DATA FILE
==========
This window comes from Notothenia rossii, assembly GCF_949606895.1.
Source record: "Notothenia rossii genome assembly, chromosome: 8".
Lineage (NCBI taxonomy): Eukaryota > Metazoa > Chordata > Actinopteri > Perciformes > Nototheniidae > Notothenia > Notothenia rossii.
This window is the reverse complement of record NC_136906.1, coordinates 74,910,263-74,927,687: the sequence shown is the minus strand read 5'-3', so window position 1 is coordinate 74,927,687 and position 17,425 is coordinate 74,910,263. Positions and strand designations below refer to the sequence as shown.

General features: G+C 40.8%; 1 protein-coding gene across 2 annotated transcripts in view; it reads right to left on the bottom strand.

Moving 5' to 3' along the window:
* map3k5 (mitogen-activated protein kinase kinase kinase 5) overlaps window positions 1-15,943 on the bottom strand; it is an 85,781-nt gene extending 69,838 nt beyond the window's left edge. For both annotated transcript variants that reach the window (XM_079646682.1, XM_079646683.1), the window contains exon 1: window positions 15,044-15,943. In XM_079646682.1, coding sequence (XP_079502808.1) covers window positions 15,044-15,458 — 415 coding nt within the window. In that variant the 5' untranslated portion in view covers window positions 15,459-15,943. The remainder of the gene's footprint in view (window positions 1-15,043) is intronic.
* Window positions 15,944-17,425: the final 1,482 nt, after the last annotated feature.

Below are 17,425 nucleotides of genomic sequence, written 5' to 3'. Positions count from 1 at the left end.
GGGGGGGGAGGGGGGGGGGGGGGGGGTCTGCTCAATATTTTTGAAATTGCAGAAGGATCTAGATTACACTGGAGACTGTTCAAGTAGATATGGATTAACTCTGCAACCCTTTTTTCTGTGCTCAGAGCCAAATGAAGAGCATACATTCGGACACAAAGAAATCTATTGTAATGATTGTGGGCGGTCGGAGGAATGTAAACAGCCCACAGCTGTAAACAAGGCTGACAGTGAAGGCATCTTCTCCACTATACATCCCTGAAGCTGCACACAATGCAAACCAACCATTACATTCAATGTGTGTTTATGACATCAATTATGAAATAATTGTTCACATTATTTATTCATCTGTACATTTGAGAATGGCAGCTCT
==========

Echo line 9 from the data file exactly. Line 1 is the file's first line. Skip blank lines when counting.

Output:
Below are 17,425 nucleotides of genomic sequence, written 5' to 3'. Positions count from 1 at the left end.